Sorry again – it’s hard to get it right. The sixth word in the Ottoman text (Arabic script) is
(without an alif).
Sorry — I miskeyed one of the words in the incipit; it should read:
Besmele-i Fātiḥa-ı ḫilqat ḫātime-i risāle-i ḫatmiyyet / şeref-efzā-yı ḫıl‘at-i nübüvvet zīver-ārā-yı devā-yı / risālet …
بسملهٔ فاتهٔ خلقت خاتمهٔ رسالهٔ خاتمیت شرف افزای خلعت نبوت زیورارای دوای رسالت
No title given for the work as whole.
Polychrome illuminated ‘unwān surrounding
caption for the first sample letter in the compendium.
First caption (in red ink):
Ḫırqa-ı şerīfe tezkeresi
خرقهٔ شریفه تذکره سی
Besmele-i Fātiḥa-ı ḫilqat hātime-i risāle-i ḫatmiyyet / şeref-efzā-yı ḫıl‘at-i nübüvvet zīver-ārā-yı devā-yı / risālet …
بسملهٔ فاتهٔ خلقت خاتمهٔ رسالهٔ نبوت شرف افزای خلعت نبوت زیورارای دوای رسالت
The work has no title, but in many MS catalogs the supplied title for such compendia is
Münşe’āt [Models of Correspondence].
This appears to be a collection of models of correspondence, written in Ottoman Turkish, with samples of various categories of letters that show the proper forms of address and formulation of such a letter demanded by protocol according to the occasion and the status of the writer and the recipient. The first four letters in this codex (pp. 2-3; p. 3; pp. 3-4; pp. 4-5) are model letters captioned “Hırka-ı Şerīf Tezkiresi” (Letter [of invitation to visit] the Mantle of the Prophet Muhammad). The fifth letter (p. 5-6) is captioned “Mevlid-i Şerīf da’vetini mutazammın tezkire” (Letter containing an invitation to [attend] a ceremonial recitation of the Mevlid [ode in praise of the birth of the Prophet Muhammad, composed by Süleyman Çelebi]. The first five letters do not appear to include any dates or names of individuals.
With regard to the meaning of “Hırka-i Şerif tezkiresi” — in her book, Osmanlıda Seyyidler ve Şerifler [Descendants of the Prophet in the Ottoman Empire] (Istanbul, 2006), p. 86, Rüya Kılıç describes the ceremonial visits by high state officials to view the Hırka-i Şerif during Ramazan and their participation in Mevlid recitations. Every year, on the 15th day of Ramadan, one day prior to the annual ceremonial visit to the Hırka-i Şerif (the Mantle of the Prophet Muhammad, a relic ), the chamberlain (kethüda) of the Nakibü’l-eşraf (head of the descendants of the Prophet Muhammad) would send the viziers a letter (tezkire) formally inviting them to take part in the visit. The Mantle of the Prophet is kept in the Mosque of the Holy Mantle (Hırka-i Şerif Camii) in Istanbul’s Fatih district and is displayed only during Ramadan. Also during Ramadan, the Nakibü’l-eşraf presided over ceremonial recitations of the Mevlid in the Sultan Ahmed Mosque, to which high state officials would also be invited.
According to the caption, the sixth letter in this compendium (pp. 6-9) is a letter addressed to Hurşid Paşa, the beylerbeyi (governor-general) of Rumelia, by the Grand Vizier Yusuf Ziya Paşa.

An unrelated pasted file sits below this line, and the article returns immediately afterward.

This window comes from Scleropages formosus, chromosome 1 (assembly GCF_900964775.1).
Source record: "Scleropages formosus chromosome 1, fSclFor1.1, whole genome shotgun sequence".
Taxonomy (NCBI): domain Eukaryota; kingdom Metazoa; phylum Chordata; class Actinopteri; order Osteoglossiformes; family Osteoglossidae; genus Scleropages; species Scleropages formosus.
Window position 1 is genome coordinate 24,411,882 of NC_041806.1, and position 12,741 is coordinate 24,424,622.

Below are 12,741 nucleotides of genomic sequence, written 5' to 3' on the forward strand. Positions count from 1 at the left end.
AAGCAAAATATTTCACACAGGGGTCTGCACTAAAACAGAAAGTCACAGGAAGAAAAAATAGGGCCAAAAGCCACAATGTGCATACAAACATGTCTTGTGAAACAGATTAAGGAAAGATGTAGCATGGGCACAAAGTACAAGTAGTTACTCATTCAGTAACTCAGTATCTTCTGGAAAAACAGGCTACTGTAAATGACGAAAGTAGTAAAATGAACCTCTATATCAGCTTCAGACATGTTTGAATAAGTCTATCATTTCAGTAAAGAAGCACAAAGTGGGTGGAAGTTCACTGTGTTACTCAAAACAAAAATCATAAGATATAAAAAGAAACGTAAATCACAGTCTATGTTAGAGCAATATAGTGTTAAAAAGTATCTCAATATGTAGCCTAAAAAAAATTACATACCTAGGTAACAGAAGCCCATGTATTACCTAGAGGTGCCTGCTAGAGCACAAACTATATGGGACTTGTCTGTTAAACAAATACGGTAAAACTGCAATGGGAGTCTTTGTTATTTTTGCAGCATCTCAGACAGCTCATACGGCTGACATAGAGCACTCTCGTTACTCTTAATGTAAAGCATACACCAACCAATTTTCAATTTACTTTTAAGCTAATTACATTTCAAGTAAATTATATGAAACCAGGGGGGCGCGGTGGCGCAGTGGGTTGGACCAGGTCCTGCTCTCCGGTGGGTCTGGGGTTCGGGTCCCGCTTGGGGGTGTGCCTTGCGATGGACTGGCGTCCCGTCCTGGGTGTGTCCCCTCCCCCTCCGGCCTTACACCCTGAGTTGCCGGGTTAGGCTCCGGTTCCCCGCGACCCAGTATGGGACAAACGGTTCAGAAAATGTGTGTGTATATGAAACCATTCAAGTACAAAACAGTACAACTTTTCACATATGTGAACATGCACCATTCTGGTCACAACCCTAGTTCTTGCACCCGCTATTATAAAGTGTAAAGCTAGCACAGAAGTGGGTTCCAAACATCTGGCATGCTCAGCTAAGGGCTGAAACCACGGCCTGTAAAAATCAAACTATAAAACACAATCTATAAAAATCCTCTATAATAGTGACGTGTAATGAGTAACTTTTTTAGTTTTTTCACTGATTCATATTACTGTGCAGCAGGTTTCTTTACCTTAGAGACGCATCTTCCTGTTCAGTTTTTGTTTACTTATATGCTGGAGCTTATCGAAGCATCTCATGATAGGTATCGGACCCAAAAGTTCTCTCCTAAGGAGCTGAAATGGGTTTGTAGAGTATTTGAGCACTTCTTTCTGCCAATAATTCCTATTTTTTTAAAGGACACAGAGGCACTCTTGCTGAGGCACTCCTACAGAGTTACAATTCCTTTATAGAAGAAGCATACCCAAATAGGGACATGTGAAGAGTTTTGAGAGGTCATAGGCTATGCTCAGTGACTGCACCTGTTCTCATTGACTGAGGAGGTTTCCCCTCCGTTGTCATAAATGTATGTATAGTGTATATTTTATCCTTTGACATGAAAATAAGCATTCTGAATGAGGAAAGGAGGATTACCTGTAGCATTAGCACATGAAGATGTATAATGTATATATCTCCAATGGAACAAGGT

Yusuf Ziya Paşa was grand vizier twice (1798-1808, 1809-1811). There was also a Hurşid Ahmed Paşa who served as the governor-general of Rumelia during the same period (1807-1813), who is the likely recipient. The provides a terminus post quem for this collection of letters, even if it doesn’t necessarily tell us when it was compiled.
The seventh sample (pp. 9-11) is a letter appointing the recipient to the ceremonial post of sweeper (ferrāş) of the tomb of the Prophet in Medina.
The eighth sample (pp. 11-12) is a letter of reprimand addressed to an unnamed transgressor.
That’s as far as I got today. I did take a quick look at the rest of the volume, It includes more than one work. The first part, with 29 lines to the page (some pages interrupted by headers have fewer lines) all in the same naskh script and in the same hand, the text inside a gold frame, continues through p. 243. Along the way, there are many letters attributed to named individuals. With a bit of research I’m sure many of them could be identified.
At the end of this part of the volume there is no proper colophon, but there seems to be a long disquisition by the compiler, in which he speaks of the purposes for which he has written this work and mentions, among other matters, a second volume dealing with “Frankish” diplomatic correspondence and thanks (p. 242) a former logothete of the Patrikhane (Orthodox Patriarchate) named Alexander Nirvilos(?) for his help.
Pages 244, 246, 247 and 248 are blank.
On p. 245 of the volume a different hand (looking rushed and a bit sloppy, something between naskh and divani) has added what appears to be a love letter, including a short verse addressing the beloved in the second person singular.
From p. 249 to the end of the volume (p. 285) we see what also look like copies of official letters, but in a different hand from section one (also naskh, but with a bit more style and verve to it), 17 lines to the full page, without any ruling or frame for the text.
That’s all I have time for now. It’s an interesting volume and deserves further study — could be someone’s thesis some day (not mine).